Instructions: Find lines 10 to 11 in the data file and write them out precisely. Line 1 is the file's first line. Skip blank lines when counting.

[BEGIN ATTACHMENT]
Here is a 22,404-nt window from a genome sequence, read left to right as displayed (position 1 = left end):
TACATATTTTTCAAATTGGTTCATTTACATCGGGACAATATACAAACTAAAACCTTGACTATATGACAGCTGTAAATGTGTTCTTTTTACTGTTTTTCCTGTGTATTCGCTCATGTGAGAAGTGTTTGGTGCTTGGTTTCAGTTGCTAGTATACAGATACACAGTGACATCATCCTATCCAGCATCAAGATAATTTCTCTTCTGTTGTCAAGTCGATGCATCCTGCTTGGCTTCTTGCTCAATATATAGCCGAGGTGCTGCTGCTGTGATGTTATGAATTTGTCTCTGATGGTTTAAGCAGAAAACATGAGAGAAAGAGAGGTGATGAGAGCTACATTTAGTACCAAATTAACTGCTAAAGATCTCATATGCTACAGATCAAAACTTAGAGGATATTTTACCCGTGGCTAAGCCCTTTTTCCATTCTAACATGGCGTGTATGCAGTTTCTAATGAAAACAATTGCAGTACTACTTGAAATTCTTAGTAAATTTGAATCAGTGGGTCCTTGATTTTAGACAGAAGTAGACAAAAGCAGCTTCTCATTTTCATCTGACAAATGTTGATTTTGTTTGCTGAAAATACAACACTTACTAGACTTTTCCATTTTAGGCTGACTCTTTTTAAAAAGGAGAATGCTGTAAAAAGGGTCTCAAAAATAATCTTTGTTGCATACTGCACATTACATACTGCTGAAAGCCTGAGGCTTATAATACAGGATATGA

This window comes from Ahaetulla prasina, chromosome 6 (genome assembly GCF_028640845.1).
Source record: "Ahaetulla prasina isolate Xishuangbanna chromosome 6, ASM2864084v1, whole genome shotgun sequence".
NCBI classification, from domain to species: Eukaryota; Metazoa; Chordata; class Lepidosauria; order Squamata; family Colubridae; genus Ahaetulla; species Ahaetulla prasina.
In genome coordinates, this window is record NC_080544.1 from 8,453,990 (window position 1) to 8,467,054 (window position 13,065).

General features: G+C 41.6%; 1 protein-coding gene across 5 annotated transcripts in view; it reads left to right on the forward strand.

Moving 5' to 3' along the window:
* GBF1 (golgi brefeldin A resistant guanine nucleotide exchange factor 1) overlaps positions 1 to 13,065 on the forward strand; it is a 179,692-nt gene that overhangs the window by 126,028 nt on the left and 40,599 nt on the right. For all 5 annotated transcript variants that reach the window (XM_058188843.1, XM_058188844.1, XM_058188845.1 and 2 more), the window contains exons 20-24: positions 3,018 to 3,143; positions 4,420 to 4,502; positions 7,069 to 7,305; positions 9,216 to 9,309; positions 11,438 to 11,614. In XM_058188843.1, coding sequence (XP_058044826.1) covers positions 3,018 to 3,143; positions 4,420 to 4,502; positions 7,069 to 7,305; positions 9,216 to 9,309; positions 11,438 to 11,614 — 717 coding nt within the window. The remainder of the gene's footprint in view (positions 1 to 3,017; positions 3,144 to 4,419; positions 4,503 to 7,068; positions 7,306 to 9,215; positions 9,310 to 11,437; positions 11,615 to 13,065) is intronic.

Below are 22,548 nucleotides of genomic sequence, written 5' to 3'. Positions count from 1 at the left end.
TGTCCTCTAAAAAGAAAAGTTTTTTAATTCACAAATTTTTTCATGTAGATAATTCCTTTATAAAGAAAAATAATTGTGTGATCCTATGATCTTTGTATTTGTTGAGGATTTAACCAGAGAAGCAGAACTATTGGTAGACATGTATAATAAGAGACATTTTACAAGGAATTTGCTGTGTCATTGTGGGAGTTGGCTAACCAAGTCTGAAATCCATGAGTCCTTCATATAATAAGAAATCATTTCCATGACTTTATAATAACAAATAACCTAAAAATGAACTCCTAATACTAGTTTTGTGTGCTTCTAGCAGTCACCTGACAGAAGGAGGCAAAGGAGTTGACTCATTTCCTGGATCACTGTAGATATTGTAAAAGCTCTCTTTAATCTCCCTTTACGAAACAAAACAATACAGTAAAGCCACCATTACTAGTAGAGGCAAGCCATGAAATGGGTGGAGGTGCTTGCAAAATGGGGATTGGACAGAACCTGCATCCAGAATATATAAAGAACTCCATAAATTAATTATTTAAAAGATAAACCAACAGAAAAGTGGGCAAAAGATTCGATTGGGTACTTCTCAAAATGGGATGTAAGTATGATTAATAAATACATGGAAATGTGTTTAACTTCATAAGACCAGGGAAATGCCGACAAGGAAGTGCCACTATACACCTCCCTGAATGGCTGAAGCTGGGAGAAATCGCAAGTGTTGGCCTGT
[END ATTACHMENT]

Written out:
Below are 22,548 nucleotides of genomic sequence, written 5' to 3'. Positions count from 1 at the left end.
TGTCCTCTAAAAAGAAAAGTTTTTTAATTCACAAATTTTTTCATGTAGATAATTCCTTTATAAAGAAAAATAATTGTGTGATCCTATGATCTTTGTATTTGTTGAGGATTTAACCAGAGAAGCAGAACTATTGGTAGACATGTATAATAAGAGACATTTTACAAGGAATTTGCTGTGTCATTGTGGGAGTTGGCTAACCAAGTCTGAAATCCATGAGTCCTTCATATAATAAGAAATCATTTCCATGACTTTATAATAACAAATAACCTAAAAATGAACTCCTAATACTAGTTTTGTGTGCTTCTAGCAGTCACCTGACAGAAGGAGGCAAAGGAGTTGACTCATTTCCTGGATCACTGTAGATATTGTAAAAGCTCTCTTTAATCTCCCTTTACGAAACAAAACAATACAGTAAAGCCACCATTACTAGTAGAGGCAAGCCATGAAATGGGTGGAGGTGCTTGCAAAATGGGGATTGGACAGAACCTGCATCCAGAATATATAAAGAACTCCATAAATTAATTATTTAAAAGATAAACCAACAGAAAAGTGGGCAAAAGATTCGATTGGGTACTTCTCAAAATGGGATGTAAGTATGATTAATAAATACATGGAAATGTGTTTAACTTCATAAGACCAGGGAAATGCCGACAAGGAAGTGCCACTATACACCTCCCTGAATGGCTGAAGCTGGGAGAAATCGCAAGTGTTGGCCTGT